US 4561267 A
A knitted sock of a length not extending above the knee of the wearer and of a fabric having less than about 105 stitches per square centimeter, the fabric of the sock having an elastic character that varies progressively from the ankle area to the top marginal area in a manner so that the fabric-to-leg pressure at the mid-calf is less than 60% of the pressure at the area of minimum leg circumference.
1. A knitted man's sock that consists of a knitted leg portion and a knitted foot portion, the knitted leg portion having
(a) a length which does not extend above the knee of the wearer and
(b) a leg circumference that increases in an upward direction from a minimum circumference point which when the sock is in use is located below the calf of the wearer, the improvement comprising
(1) said knitted sock being of a fabric having less than 105 stitches per square centimeter when measured fully stretched in course and wale directions and at standard conditions for testing textiles,
(2) the fabric-to-leg pressure when the sock is in use progressively decreasing from a point of maximum pressure of 8-16 mm of mercury located on the minimum leg circumference portion of the sock to a point of minimum pressure located adjacent the top marginal portion of the sock, said progressive decrease of pressure being such that the fabric-to-leg pressure at the mid-calf is less than 60% of that at the minimum leg circumference portion and not less than about 2 mm of mercury.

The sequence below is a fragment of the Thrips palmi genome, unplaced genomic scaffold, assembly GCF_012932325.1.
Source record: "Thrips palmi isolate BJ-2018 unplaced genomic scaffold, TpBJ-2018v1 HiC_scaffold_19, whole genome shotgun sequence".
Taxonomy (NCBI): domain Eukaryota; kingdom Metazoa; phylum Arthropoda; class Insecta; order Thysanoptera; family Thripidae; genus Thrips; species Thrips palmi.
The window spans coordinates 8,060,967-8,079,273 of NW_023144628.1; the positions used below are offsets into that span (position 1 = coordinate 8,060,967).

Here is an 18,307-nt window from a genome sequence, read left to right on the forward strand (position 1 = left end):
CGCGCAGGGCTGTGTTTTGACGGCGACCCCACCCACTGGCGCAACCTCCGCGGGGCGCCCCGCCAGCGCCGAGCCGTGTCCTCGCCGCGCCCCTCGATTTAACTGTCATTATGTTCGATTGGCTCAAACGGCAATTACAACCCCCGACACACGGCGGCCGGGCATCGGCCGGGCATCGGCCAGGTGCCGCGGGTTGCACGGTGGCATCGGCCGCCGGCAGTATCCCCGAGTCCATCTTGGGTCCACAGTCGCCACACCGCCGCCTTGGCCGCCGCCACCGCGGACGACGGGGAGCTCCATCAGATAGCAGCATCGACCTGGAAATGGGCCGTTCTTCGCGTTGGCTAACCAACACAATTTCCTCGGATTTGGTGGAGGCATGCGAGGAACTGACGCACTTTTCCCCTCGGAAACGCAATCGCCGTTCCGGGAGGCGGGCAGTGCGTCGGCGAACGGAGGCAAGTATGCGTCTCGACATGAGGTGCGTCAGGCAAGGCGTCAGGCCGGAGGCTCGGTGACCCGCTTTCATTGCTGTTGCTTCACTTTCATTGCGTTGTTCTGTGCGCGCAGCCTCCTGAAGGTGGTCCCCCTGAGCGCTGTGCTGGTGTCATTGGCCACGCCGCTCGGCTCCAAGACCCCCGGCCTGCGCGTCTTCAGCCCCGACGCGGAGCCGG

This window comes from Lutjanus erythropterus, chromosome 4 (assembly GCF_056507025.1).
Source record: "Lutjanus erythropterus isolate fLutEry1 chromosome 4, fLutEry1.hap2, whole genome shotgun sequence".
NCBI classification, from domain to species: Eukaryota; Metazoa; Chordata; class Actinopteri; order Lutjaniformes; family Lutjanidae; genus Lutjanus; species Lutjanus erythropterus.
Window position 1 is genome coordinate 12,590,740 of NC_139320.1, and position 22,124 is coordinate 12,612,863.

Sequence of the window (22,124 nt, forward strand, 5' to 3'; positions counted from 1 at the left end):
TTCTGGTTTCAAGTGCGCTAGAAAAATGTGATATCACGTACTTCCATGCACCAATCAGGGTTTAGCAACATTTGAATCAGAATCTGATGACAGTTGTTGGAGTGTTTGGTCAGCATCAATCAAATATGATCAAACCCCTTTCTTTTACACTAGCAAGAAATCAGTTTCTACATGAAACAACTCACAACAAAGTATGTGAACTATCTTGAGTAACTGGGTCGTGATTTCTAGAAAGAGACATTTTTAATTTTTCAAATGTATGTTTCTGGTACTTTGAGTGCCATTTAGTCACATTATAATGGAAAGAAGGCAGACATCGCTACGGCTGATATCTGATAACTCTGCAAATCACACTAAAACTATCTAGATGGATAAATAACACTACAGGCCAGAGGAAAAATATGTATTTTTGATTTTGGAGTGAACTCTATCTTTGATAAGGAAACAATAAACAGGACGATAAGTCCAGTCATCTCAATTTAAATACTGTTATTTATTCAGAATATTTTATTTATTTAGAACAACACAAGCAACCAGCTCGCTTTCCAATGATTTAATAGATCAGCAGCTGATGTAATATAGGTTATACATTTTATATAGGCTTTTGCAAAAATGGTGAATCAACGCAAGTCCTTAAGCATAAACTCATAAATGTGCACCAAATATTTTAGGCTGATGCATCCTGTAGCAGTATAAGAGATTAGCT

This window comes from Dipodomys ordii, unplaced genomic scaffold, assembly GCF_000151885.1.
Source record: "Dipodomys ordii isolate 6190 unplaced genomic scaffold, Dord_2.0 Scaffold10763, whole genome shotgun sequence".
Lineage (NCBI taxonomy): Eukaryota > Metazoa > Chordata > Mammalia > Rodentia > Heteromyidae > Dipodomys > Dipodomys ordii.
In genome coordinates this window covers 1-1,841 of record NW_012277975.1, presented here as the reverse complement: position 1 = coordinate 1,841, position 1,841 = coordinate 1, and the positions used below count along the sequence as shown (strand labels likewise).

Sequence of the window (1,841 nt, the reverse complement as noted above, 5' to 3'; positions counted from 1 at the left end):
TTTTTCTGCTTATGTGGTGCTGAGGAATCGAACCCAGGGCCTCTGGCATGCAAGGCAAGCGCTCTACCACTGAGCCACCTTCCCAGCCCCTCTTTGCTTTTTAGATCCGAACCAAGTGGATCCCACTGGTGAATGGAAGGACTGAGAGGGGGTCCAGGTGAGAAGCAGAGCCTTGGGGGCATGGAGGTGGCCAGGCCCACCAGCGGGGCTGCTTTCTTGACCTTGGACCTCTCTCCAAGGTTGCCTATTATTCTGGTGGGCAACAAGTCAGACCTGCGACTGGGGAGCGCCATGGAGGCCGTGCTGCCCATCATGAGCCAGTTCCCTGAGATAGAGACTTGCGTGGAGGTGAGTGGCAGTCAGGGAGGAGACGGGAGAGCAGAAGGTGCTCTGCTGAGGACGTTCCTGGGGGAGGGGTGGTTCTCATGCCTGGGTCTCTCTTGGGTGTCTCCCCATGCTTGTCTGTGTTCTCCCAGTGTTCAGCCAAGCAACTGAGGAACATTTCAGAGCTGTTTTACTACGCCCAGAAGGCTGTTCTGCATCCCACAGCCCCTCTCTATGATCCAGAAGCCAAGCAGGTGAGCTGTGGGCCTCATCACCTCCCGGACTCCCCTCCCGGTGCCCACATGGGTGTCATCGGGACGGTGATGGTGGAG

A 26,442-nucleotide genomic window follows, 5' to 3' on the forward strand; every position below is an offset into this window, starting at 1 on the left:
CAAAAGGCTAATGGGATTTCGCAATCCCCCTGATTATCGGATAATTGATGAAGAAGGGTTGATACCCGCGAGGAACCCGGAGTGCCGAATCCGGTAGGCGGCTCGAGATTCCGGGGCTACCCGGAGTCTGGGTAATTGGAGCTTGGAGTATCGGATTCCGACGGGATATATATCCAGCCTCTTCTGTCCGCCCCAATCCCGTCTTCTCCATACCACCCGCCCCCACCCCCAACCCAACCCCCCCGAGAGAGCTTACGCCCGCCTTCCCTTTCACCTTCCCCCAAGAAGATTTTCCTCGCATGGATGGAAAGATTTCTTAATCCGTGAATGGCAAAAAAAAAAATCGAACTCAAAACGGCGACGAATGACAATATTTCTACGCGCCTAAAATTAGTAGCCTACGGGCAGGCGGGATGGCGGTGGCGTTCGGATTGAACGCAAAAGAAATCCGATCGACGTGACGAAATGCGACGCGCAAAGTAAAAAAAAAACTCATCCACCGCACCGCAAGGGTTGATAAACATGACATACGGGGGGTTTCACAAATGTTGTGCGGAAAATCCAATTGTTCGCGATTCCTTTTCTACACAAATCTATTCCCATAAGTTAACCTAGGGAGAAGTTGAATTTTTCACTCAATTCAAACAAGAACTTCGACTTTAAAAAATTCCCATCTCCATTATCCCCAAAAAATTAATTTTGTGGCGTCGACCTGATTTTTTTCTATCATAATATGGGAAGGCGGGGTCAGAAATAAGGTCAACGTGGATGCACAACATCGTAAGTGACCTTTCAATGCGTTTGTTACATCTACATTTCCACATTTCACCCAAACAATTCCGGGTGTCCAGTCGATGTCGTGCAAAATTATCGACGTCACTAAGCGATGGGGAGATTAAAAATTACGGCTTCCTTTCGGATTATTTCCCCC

2. A knitted sock as set forth in claim 1 wherein the fabric-to-leg pressure at the mid-calf portion is between about 20% and 40% of the pressure at the minimum leg circumference portion.
3. A knitted sock as set forth in claim 1 wherein the percentage value decrease in the fabric-to-leg pressure at the top marginal portion from the value at the minimum leg circumference is 40% multiplied by the ratio of the distance from the minimum leg circumference to the marginal top of the sock to the distance from the minimum leg circumference to the mid-calf.
4. A knitted sock as set forth in claim 3 wherein the percentage decrease in the fabric-to-leg pressure at the top marginal portion is 80% to 60% multiplied by said ratio.
5. A knitted sock as set forth in claim 1 or claim 3 wherein the decrease in fabric-to-leg pressure is step-wise from said point of minimum circumference to the mid-calf or to the marginal top of the sock.
6. A knitted sock as set forth in claim 1 or claim 3 wherein the fabric-to-leg pressure in the minimum leg circumference portion is in the range of about 8 mm to 16 mm mercury.
7. A knitted sock as set forth in claim 1 or claim 3 wherein the fabric-to-leg pressure in the mid-calf portion is in the range of about 2 mm to 6 mm mercury.
8. A knitted sock as set forth in claim 1 or claim 3 wherein the sock extends above the mid-calf of the leg.
This application is a continuation-in-part of Ser. No. 904,380 filed May 10, 1978 and Ser. No. 38,887 filed July 29, 1980.